Get Smart 7 - Max Smart - The Spy Who Went Out to the Cold

WOULD YOU BELIEVE . . .

That this is Max Smart’s most mixed-up, mangled mission ever? And just for good measure, how about a frantic fiasco . . . a bombastic bungle . . . or a chilly silly?

You’d better believe it, for in this outlandish spy adventure, Max is at his muddle-minded best—or worst—whichever way you want to look at it.

As THE SPY WHO WENT OUT TO THE COLD, Max keeps getting into hot water on just about every page. But when the heat’s on, Max just relies on his icy nerves and plays it cool. Only Max would try to reach the North Pole via Africa and not think it strange. 99 doesn’t think it’s strange, either. She just thinks Max is strange. And you know something—she’s right.

But that’s what makes Max the hard-headed, harebrained hero he is—and that’s also what makes THE SPY WHO WENT OUT TO THE COLD the most hilarious, hard-to-believe case in the secret files of CONTROL.

GET SMART
novels
by William Johnston

Get Smart!
Sorry Chief . . .
Get Smart Once Again!
Max Smart and the Perilous Pellets
Missed It By That Much!
And Loving it!
Max Smart - The Spy Who Went Out to the Cold
Max Smart Loses Control
Max Smart and the Ghastly Ghost Affair

© 1968 TALENT ASSOCIATES—PARAMOUNT LTD.

ALL RIGHTS RESERVED, INCLUDING THE RIGHT
TO REPRODUCE IN WHOLE OR IN PART
IN ANY FORM

PUBLISHED SIMULTANEOUSLY IN CANADA

LIBRARY OF CONGRESS CATALOG CARD NUMBER
AC68-15287

A TEMPO BOOKS
Original

TEMPO BOOKS EDITION, 1968
FIRST PRINTING, April 1968

PRINTED IN THE UNITED STATES OF AMERICA

CONTENTS

MAX SMART - THE SPY WHO WENT OUT to the COLD

1

2

3

4

5

6

7

8

9

10

ABOUT THE AUTHOR

MAX SMART –
THE SPY
WHO WENT OUT
to the COLD
1.

M
AX
S
MART
, Agent 86 for Control, leaned back in his beach chair, sighed contentedly, and addressed the attractive young woman who was seated in the other beach chair near him.

“This is the life, 99,” Max said. “No hired killers, no mad scientists, no abominable monsters. Just sand and sea and sun—and you and I alone.”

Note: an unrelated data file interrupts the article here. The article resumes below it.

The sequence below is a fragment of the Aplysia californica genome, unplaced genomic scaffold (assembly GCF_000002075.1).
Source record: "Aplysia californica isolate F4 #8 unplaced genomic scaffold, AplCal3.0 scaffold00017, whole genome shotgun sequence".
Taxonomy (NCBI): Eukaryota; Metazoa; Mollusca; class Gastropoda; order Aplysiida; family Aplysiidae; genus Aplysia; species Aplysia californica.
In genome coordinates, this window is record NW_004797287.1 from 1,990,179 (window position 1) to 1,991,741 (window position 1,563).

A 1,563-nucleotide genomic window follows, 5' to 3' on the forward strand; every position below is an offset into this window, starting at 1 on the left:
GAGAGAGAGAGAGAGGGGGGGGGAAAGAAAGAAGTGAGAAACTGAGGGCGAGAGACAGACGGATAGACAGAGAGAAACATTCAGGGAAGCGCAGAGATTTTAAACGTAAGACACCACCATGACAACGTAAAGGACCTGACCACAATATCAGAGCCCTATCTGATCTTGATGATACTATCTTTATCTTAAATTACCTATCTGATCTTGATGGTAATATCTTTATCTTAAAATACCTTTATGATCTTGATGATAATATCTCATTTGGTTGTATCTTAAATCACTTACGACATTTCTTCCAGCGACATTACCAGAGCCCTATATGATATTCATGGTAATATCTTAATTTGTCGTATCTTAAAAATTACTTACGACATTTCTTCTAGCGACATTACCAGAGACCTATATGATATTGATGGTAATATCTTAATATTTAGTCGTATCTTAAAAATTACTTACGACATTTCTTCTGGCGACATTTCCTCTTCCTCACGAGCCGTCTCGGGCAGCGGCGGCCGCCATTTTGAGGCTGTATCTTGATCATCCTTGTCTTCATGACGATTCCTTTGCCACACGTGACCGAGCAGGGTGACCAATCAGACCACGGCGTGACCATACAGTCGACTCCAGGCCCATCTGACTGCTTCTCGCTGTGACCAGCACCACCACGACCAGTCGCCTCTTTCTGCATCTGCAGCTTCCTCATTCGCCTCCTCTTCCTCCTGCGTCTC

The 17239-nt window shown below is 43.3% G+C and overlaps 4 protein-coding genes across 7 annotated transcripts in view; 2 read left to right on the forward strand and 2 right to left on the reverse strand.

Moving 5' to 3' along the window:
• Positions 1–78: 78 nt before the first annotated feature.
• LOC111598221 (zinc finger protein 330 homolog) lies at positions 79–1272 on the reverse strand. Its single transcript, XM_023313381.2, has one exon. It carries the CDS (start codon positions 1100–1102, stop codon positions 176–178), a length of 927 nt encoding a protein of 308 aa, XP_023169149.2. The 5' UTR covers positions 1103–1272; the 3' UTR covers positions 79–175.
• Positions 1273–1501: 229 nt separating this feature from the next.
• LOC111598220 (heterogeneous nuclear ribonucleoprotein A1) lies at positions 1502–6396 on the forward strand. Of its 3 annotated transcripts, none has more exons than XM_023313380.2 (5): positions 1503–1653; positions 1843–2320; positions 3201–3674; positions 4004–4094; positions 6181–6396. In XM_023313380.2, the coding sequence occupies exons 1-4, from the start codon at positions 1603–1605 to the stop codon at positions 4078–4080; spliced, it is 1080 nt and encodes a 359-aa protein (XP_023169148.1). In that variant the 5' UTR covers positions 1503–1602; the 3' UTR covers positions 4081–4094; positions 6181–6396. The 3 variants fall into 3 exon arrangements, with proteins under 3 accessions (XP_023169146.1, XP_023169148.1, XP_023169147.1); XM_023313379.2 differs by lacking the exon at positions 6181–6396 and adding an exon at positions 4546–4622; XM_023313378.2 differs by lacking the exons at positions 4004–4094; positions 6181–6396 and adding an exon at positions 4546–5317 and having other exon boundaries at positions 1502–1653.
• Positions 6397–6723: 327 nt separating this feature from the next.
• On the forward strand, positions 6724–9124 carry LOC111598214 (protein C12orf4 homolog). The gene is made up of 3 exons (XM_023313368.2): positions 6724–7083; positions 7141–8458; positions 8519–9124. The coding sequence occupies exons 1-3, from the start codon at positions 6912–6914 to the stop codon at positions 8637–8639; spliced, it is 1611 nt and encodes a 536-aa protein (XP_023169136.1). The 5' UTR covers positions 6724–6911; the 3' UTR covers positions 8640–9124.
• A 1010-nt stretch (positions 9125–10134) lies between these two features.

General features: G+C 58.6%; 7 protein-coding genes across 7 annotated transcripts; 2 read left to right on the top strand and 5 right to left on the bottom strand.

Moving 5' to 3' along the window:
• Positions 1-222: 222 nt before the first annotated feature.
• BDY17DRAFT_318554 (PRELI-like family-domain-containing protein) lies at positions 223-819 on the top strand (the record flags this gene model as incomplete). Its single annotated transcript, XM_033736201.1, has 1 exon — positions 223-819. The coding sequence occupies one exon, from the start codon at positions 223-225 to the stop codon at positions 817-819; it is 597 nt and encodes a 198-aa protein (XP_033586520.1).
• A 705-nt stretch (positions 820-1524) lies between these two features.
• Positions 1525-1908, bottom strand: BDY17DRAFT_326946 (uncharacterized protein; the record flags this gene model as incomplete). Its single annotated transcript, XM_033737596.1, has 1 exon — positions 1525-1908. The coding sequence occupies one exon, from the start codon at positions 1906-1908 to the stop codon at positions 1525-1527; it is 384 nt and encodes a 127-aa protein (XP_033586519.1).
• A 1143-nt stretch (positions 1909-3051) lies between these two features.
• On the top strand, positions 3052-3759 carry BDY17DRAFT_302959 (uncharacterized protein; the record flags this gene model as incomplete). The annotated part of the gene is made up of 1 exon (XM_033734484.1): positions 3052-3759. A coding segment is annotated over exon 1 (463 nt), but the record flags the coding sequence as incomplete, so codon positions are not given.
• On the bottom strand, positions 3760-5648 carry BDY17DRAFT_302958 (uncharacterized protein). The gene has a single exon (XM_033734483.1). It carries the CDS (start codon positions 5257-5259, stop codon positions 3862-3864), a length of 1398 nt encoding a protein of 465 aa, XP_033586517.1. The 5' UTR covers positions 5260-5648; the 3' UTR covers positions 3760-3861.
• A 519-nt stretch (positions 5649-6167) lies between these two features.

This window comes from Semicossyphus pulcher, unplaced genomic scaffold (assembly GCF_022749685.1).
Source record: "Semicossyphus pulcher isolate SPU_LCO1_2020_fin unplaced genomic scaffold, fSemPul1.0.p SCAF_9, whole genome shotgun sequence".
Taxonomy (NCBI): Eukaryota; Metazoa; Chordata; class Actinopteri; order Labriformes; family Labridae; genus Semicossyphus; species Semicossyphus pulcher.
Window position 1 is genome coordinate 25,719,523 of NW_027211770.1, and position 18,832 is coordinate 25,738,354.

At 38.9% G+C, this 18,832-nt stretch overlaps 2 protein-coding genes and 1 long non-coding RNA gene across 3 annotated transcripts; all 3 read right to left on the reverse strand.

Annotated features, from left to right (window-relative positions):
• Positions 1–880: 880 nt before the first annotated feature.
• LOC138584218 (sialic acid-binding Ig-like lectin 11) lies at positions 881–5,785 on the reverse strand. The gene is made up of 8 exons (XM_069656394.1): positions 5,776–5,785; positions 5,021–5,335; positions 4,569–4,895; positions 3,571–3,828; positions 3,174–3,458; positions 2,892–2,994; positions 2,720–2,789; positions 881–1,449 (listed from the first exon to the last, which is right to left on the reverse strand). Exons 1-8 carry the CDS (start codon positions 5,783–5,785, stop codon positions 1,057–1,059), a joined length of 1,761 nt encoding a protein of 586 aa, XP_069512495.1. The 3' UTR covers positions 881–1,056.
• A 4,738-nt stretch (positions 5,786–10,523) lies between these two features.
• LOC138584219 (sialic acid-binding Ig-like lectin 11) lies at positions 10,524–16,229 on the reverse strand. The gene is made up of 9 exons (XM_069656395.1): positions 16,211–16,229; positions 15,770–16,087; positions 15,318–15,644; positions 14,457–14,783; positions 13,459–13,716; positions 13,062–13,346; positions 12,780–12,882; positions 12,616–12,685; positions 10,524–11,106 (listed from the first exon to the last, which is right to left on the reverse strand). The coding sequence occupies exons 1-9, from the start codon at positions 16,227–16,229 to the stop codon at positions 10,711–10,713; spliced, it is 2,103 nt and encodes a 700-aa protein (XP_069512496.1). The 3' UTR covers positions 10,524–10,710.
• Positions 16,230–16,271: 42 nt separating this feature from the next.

“Alone, Max?” 99 looked around. “I’d guess that there are approximately ten thousand other people here at the beach with us.”

“I’m so relaxed, I didn’t even notice,” Max said. “That shows how much I needed this vacation, 99. Back at headquarters, even when I was really alone, I thought I was surrounded by a pack of assassins. See the difference?”

99 shook her head. “Not exactly, Max.”

“The difference is, 99, when I’m on duty, I’m the potential victim of every hired killer, mad scientist and abominable monster I meet. But here, I’m Mr. Nobody. I’ll bet not one soul on this beach knows that I’m Max Smart, Control’s top secret agent. Nobody even notices me.”

“Max—are you blind? Every person who has walked by, so far, has stopped and stared at you.”

Max frowned uneasily. “I
did
sort of notice that, 99. Do you suppose somebody has guessed who I am and passed the word?”

“I doubt it, Max. I rather think it’s because you’re the only man on the beach who’s wearing swimming trunks and one brown-and-white oxford.”

“That’s my shoe-phone, 99. I promised the Chief I’d—”

Max’s shoe jangled, interrupting him.

“Max—we’re on vacation,” 99 said, almost tearfully. “Don’t answer it.”

“But, 99, it’s the Chief. And he knows I’m wearing my shoe. I promised him I would—in case an emergency came up. If I don’t answer, he’ll just keep ringing.”

“Let him!” 99 said angrily.

“99, I’m going to look pret-ty silly diving off the high board with my shoe ringing.” He shuddered. “And in the shower—”

“All right, Max,” 99 groaned. “Answer it.”

Max reached down and removed his shoe and put it to his ear.

Max:
Agent 86 here. Is that you, Chief?

Chief:
Max . . . are you alone?

Max:
It depends on how you look at it, Chief. If you count the other ten thousand people on the beach, the answer is no. But if you consider that, until today, I’ve been the potential victim of every hired killer, mad—

Chief:
Max, nevermind. What I mean is, can we be overheard?

Max:
I doubt that they can hear you, Chief. But they’re probably getting a word or two of what I say.

Chief:
They? Who, Max?

Max:
This crowd that’s gathered to watch me talk into my shoe.

Operator:
Who’d stare at a telephone? Somebody must have guessed who you are, Maxie, and passed the word.

Max:
That’s what I was telling—

Chief:
Max, there’s no time for chit-chat. With that crowd around, I can’t discuss what I called you about over the phone, so I want you and 99 to return to headquarters immediately. I know you’re going to remind me that you’re on vacation. But I have a crisis on my hands, so I’m not even going to listen. I’m going to hang up now, Max. I’ll expect you and 99 to get here as soon as you possibly can.